Kirk Franklin -- National Mall / Platinum-selling gospel artist Kirk Franklin, whose new album is Hero, will bring his funky inspirational sounds to the Luis Palau Festival on Saturday at the National Mall in Washington. The show starts at noon and is free to the public. For more information about the festival, visit dcfestival.org. Blues Traveler -- Rams Head Live / Blues Traveler, whose new album is Bastardos!, plays Rams Head Live, 20 Market Place, Saturday night at 9:30. Tickets are $25 in advance and $28 at the door.
ENTERTAINMENT
By Karin Remesch | January 28, 1999
Peter Nero at the MeyerhoffGrammy Award-winning pianist Peter Nero leads the Baltimore Symphony Orchestra in ``The Great American Songbook,'' a selection of many of his own orchestral arrangements of songs by some of America's greatest composers, today through Saturday at Joseph Meyerhoff Symphony Hall, 1212 Cathedral St. Hours for the SuperPops concert are 2 p.m. today, 8 p.m. tomorrow and Saturday. Tickets are $20-$57. Call 410-783-8000.Helene Grimaud at Shriver HallPianist Helene Grimaud, known for her fiery and unorthodox interpretations of some of the world's best-known piano works, presents a concert at 8 p.m. Saturday at Shriver Hall, Johns Hopkins University, 3400 N. Charles St. The performance is dedicated to the late Walter Hartman, a longtime supporter of the Shriver Hall Concert Series.
ENTERTAINMENT
By Karin Remesch | July 6, 2000
Cirque Le Masque For an evening of special effects, lavish costumes, creative music and high-energy acts from around the world, attend a performance by Cirque Le Masque at 7:30 p.m. Saturday at the William H. Amoss Performing Arts Center, Harford Community College, 401 Thomas Run Road, Bel Air. Watch artists defy the laws of gravity with aerial and trapeze acts, acrobatics and feats of juggling. Tickets are $15-$25. Call 410-836-4211 or 410-879-8920, Ext. 211. Junior Chess Championship Watch the country's top 10 chess players under age 20 compete for the title of 2000 US Junior Chess Champion and a $40,000 scholarship to UMBC tomorrow through July 16 on the seventh floor of the Albin O. Kuhn Library, University of Maryland, Baltimore County, 1000 Hilltop Circle.
FEATURES
By Jim Abbott and Jim Abbott,ORLANDO SENTINEL | June 15, 2004
A blonde walks into the White House and meets Interior Secretary Gale Norton: "I really like what you've done with the place," she says. The punch line, reported in Teen People, comes from Jessica Simpson, though it's open to conjecture whether the singer-turned-reality-star-turned-uber-p roduct-pitcher is really a ditz or just plays one on TV. Either way, the popularity of her MTV series, Newlyweds: Nick and Jessica, has made the dazzling singer America's...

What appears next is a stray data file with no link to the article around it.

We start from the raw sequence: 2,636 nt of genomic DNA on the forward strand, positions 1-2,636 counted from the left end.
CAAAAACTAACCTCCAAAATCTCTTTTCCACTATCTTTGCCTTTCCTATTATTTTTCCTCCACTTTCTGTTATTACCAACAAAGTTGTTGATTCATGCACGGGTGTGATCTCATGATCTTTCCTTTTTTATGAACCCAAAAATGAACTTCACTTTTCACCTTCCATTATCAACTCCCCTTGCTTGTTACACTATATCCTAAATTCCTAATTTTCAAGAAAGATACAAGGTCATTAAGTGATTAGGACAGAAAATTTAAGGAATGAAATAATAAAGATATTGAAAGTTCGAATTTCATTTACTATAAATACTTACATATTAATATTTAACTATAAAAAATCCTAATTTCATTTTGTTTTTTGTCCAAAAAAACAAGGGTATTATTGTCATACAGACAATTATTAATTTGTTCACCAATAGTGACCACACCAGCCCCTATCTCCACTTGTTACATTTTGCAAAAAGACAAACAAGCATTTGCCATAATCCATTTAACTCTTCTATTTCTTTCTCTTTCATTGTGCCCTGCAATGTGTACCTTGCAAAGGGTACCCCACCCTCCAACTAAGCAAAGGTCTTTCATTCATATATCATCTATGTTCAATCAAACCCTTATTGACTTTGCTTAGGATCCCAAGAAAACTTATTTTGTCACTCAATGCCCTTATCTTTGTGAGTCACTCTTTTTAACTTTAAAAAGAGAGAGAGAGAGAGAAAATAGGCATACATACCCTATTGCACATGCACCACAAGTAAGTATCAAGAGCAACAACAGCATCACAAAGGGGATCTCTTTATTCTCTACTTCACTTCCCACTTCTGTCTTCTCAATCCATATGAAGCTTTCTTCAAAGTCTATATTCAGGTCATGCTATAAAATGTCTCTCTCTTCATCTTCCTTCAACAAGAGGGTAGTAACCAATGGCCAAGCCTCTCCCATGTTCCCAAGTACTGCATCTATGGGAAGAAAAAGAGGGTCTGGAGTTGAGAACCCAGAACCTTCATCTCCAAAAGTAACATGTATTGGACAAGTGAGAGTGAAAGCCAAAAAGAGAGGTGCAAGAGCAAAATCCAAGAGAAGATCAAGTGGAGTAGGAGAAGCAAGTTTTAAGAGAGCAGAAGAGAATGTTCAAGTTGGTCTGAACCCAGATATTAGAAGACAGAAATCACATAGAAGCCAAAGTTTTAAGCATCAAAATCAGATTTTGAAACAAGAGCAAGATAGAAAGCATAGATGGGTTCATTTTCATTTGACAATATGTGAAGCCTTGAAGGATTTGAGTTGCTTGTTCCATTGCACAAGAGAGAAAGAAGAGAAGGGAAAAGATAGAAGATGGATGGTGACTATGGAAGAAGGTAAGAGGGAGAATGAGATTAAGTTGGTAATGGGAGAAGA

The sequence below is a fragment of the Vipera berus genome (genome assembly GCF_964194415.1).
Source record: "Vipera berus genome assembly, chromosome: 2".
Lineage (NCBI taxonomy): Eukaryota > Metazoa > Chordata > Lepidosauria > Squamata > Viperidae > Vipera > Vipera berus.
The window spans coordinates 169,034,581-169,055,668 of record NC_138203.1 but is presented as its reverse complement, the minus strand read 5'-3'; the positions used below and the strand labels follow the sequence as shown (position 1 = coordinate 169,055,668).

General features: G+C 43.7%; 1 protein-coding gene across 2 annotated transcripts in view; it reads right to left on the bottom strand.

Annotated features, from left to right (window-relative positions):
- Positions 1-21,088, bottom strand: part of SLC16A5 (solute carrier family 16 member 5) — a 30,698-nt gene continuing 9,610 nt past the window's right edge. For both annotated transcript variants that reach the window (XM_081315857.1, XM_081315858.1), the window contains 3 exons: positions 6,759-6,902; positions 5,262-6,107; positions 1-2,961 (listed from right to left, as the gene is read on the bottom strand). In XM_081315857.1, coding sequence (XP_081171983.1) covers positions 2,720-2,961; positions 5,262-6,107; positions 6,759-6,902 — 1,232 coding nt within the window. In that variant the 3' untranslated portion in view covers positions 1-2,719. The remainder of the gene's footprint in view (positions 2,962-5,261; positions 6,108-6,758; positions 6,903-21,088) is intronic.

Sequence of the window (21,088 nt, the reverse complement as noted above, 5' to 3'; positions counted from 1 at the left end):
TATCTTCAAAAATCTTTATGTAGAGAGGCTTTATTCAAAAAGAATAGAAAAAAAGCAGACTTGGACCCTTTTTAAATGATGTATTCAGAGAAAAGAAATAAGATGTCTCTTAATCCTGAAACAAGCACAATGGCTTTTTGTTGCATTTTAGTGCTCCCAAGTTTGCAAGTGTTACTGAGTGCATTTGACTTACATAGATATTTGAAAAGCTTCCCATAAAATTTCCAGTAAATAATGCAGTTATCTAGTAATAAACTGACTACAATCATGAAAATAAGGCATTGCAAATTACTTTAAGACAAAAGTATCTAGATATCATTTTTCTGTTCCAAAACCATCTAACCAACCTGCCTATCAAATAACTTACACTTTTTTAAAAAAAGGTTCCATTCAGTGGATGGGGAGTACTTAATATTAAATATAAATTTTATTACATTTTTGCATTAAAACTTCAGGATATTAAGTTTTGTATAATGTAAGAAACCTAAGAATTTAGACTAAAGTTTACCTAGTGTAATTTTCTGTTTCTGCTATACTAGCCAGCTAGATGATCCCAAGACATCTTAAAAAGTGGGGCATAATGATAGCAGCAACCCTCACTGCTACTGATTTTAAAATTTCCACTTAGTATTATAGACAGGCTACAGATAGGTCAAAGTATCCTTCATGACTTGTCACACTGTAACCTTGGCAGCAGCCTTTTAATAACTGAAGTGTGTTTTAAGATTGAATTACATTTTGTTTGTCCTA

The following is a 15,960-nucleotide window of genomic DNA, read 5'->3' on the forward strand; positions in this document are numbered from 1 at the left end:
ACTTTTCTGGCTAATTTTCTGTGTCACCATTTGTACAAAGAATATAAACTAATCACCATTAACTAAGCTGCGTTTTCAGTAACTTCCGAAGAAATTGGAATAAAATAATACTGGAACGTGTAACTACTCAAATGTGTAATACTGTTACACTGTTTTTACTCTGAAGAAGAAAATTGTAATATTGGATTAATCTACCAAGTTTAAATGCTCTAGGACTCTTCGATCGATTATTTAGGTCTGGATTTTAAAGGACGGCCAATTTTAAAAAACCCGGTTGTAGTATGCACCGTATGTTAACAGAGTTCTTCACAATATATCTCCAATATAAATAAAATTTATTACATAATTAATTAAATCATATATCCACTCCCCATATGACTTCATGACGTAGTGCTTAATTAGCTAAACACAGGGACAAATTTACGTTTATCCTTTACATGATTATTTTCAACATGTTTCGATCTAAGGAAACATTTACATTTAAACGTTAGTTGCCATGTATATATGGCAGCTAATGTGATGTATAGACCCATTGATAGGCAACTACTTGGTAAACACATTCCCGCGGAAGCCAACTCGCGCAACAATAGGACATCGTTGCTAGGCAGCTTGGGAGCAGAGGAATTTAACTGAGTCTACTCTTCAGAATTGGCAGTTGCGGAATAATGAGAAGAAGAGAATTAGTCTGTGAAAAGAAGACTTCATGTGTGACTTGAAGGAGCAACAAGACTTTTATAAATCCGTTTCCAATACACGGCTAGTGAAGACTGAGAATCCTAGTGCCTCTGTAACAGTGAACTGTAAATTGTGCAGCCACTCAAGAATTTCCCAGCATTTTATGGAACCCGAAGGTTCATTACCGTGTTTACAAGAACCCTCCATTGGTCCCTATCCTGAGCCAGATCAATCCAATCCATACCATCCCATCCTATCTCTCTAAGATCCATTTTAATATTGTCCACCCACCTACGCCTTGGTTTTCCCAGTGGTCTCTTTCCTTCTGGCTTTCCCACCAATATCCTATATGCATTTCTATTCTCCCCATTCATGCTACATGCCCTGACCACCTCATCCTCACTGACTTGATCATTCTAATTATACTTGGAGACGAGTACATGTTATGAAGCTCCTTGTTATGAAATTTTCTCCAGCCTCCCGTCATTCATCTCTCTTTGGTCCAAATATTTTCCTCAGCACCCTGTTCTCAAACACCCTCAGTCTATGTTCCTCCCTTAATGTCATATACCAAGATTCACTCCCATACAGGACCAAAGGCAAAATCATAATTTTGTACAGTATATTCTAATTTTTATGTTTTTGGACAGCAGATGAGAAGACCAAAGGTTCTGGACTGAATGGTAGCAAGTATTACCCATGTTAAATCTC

ENTERTAINMENT
October 6, 2005
Kirk Franklin -- National Mall / Platinum-selling gospel artist Kirk Franklin, whose new album is Hero, will bring his funky inspirational sounds to the Luis Palau Festival on Saturday at the National Mall in Washington. The show starts at noon and is free to the public. For more information about the festival, visit dcfestival.org. Blues Traveler -- Rams Head Live / Blues Traveler, whose new album is Bastardos!, plays Rams Head Live, 20 Market Place, Saturday night at 9:30. Tickets are $25 in advance and $28 at the door.
FEATURES
By Jim Abbott and Jim Abbott,ORLANDO SENTINEL | June 15, 2004
A blonde walks into the White House and meets Interior Secretary Gale Norton: "I really like what you've done with the place," she says. The punch line, reported in Teen People, comes from Jessica Simpson, though it's open to conjecture whether the singer-turned-reality-star-turned-uber-p roduct-pitcher is really a ditz or just plays one on TV. Either way, the popularity of her MTV series, Newlyweds: Nick and Jessica, has made the dazzling singer America's...
ENTERTAINMENT
By Rashod D. Ollison | October 16, 2003
Big Bad Voodoo Daddy / The Funk Box The band's new album, Save My Soul!, celebrates American music by way of New Orleans swing. Big Bad Voodoo Daddy jams at the Funk Box Saturday night. The show starts at 8, and tickets, available through Ticketmaster by calling 410-481-SEAT or visiting www.ticketmaster.com, are $36. Shania Twain / MCI Center Shania Twain is one of the most successful acts in country (or some would call her music market-conscious pop with a little twang.) Whatever it is, it works.